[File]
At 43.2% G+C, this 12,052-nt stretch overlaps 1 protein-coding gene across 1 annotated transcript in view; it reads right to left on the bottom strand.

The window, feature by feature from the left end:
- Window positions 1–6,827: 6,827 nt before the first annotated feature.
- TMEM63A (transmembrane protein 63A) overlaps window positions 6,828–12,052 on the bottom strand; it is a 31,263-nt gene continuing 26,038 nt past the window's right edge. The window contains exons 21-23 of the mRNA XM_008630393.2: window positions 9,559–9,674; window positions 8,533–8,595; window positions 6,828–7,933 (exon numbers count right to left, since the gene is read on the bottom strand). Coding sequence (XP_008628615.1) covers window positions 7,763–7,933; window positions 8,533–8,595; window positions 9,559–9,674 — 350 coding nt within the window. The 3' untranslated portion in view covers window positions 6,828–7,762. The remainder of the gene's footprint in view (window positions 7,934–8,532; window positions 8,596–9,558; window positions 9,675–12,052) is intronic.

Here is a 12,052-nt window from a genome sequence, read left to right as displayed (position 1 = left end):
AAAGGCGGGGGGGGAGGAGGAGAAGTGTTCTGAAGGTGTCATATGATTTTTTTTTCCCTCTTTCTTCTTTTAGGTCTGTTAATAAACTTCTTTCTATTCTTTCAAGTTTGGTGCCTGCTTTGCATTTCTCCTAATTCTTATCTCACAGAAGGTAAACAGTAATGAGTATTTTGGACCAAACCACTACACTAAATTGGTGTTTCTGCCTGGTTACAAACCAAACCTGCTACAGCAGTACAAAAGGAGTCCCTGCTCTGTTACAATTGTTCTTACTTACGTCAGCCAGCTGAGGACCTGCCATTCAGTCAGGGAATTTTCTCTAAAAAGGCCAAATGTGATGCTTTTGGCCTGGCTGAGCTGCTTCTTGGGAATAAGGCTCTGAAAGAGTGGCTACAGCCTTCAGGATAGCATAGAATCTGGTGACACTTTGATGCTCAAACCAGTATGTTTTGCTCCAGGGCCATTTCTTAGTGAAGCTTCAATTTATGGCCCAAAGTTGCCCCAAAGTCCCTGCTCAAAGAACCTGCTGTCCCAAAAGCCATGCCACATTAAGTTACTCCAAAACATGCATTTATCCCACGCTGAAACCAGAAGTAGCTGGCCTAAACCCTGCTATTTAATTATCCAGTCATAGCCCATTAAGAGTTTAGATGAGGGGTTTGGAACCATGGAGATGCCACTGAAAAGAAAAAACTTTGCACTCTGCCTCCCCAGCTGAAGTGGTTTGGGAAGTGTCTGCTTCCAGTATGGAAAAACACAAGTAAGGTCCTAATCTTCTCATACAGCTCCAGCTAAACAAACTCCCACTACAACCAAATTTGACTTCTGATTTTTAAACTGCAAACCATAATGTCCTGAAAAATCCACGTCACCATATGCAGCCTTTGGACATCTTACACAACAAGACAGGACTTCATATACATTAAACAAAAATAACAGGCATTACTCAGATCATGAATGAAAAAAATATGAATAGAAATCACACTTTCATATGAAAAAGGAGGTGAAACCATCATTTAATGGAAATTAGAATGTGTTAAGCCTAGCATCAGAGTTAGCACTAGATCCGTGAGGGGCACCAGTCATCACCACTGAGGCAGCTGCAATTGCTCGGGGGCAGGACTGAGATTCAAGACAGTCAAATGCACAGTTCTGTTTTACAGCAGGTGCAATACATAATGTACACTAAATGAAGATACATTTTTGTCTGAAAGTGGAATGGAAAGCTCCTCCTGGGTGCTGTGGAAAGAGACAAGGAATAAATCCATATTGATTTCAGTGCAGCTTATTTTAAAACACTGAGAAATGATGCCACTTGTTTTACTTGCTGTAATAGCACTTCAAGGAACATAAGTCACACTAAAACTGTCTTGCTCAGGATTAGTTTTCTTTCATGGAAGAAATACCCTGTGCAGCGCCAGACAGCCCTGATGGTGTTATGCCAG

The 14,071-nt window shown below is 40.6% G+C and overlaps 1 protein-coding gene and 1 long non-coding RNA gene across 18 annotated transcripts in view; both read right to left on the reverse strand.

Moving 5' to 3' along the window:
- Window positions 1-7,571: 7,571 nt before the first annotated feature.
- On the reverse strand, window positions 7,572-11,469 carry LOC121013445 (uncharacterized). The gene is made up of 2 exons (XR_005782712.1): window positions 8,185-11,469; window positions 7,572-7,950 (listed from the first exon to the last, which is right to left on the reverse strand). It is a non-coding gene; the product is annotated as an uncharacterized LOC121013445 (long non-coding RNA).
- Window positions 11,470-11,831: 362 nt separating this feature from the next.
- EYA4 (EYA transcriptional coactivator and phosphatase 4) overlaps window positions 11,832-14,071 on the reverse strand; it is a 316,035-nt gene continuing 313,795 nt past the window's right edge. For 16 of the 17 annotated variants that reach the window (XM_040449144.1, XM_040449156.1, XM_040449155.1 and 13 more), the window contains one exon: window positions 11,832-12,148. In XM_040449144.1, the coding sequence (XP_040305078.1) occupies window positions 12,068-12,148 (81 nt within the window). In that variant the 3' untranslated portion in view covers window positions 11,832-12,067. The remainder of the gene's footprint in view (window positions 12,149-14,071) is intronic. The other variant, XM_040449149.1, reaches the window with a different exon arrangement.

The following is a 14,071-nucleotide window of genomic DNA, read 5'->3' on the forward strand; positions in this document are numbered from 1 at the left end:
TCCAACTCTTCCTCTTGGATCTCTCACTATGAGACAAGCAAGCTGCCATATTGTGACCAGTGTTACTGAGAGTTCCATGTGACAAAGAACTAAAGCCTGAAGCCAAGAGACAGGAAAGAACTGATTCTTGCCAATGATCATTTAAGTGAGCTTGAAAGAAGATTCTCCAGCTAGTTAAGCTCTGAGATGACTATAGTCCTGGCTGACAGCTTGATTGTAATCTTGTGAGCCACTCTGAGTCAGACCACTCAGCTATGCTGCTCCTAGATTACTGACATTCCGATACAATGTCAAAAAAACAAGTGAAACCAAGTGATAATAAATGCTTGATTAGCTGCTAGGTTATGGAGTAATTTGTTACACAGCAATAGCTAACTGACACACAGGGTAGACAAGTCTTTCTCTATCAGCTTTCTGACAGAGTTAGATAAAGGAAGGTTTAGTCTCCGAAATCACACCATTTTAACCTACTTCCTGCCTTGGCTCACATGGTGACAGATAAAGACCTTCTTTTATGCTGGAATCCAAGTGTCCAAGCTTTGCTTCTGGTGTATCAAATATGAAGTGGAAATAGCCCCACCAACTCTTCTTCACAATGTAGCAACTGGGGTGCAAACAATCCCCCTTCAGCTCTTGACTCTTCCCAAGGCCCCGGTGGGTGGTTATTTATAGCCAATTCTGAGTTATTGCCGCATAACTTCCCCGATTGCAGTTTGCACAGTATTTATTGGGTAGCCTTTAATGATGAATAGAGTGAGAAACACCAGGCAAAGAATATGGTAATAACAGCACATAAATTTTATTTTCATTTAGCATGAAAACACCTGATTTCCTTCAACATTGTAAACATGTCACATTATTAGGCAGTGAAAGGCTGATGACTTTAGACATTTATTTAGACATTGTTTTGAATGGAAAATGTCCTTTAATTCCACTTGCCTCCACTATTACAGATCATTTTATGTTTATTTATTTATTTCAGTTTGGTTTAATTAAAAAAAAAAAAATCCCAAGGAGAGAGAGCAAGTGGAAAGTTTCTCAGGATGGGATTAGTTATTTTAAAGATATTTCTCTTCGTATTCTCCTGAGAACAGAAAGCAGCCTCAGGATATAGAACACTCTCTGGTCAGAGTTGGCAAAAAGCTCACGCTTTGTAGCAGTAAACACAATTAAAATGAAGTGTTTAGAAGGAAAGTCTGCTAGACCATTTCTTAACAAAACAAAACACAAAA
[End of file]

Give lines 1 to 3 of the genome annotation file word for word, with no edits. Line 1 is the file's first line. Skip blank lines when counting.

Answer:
At 43.2% G+C, this 12,052-nt stretch overlaps 1 protein-coding gene across 1 annotated transcript in view; it reads right to left on the bottom strand.

The window, feature by feature from the left end:
- Window positions 1–6,827: 6,827 nt before the first annotated feature.